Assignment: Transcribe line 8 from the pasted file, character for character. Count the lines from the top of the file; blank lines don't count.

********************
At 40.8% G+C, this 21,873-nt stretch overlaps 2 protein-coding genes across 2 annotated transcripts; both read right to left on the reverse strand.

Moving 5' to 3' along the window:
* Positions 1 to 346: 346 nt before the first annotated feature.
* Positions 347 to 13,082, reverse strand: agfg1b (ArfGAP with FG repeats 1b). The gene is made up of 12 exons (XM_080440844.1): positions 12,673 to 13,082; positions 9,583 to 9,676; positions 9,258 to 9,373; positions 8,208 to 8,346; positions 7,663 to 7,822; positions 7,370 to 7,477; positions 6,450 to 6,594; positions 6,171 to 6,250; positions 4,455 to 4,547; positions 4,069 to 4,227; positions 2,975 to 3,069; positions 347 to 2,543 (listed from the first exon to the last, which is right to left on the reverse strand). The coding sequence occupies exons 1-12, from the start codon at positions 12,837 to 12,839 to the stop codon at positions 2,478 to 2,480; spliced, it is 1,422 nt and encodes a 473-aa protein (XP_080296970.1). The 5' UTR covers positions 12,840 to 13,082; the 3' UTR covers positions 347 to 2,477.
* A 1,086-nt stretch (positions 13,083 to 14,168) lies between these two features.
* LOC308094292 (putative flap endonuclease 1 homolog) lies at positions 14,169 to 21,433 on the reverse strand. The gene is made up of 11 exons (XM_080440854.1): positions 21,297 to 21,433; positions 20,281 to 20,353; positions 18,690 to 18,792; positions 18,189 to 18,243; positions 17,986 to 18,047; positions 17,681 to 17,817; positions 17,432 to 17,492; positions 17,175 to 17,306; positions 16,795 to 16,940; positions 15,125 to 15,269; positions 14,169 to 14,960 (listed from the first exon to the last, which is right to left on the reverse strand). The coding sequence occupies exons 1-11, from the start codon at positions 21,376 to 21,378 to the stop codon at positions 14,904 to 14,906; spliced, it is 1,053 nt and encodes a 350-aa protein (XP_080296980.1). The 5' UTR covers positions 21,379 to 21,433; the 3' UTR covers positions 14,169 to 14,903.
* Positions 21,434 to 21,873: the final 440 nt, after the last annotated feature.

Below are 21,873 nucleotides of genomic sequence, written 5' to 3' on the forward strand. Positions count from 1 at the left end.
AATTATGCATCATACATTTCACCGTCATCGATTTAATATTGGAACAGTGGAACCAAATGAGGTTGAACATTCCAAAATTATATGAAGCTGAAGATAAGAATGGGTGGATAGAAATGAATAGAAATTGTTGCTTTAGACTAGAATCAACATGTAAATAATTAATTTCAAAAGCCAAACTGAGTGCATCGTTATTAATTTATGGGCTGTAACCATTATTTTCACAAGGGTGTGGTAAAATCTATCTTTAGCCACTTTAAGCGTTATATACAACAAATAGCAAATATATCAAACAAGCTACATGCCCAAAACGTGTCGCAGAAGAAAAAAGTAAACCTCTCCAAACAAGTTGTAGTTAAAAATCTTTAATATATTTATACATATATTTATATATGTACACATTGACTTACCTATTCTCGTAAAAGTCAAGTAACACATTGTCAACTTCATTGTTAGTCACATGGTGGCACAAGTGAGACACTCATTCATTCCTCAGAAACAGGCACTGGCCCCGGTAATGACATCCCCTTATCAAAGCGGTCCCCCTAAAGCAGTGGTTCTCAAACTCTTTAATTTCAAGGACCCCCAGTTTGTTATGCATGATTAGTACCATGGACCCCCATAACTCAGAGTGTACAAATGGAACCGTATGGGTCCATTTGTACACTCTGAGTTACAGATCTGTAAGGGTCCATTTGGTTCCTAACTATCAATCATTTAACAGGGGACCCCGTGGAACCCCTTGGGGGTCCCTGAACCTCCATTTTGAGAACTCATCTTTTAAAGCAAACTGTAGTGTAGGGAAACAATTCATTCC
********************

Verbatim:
Below are 21,873 nucleotides of genomic sequence, written 5' to 3' on the forward strand. Positions count from 1 at the left end.